Matt Wilson, GCI economic development planner, was quoted in an article on the use of public parks for private events such as music festivals. He cautions that using park spaces for private festivals makes them no longer accessible to the general public.
“Parks are gathering spaces, and when you add a physical element of an amphitheater and a stage, it’s an easy way to incorporate a tourist attraction,” said Matt Wilson, economic development planner at the Great Cities Institute at the University of Illinois at Chicago. Having the infrastructure to host concerts could give Chicago a competitive edge over other cities when it comes to drawing major events, he said.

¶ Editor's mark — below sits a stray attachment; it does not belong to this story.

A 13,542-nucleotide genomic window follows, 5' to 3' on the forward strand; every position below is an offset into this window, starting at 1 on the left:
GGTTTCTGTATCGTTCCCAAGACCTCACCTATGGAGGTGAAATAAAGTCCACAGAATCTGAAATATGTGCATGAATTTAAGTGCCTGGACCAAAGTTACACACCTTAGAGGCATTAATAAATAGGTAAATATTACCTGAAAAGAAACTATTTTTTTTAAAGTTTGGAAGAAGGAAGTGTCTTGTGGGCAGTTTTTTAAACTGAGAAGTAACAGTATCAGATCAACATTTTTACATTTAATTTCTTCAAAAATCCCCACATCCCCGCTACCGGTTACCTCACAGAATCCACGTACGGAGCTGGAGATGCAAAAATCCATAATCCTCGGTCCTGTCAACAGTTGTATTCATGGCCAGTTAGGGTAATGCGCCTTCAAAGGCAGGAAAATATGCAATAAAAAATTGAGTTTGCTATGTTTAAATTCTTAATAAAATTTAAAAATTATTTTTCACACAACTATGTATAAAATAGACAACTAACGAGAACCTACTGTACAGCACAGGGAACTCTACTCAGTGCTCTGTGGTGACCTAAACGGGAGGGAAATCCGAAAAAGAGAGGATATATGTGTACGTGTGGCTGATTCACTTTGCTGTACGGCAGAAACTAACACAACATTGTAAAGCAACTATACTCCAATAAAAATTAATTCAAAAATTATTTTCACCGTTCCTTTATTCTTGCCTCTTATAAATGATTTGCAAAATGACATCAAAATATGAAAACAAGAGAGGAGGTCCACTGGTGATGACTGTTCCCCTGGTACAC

On the other hand, the question becomes: Whose space is this, and who are these events for, he said. “Are they for Chicagoans? Probably sometimes. But you’re taking public space and an amenity for the people of Chicago and turning it into a tourism destination, turning public space into a space for others,” Wilson said.
He adds: “When you take a public park and fence it off and have people buy tickets to enter that space, it’s no longer public space.”
And sometimes those big events can do enough damage to green spaces that they’re closed for months at a time, something residents have complained about in the wake of such festivals as Riot Fest, particularly when the event was staged in Humboldt Park. In fact, the festival relocated last year after loud criticism.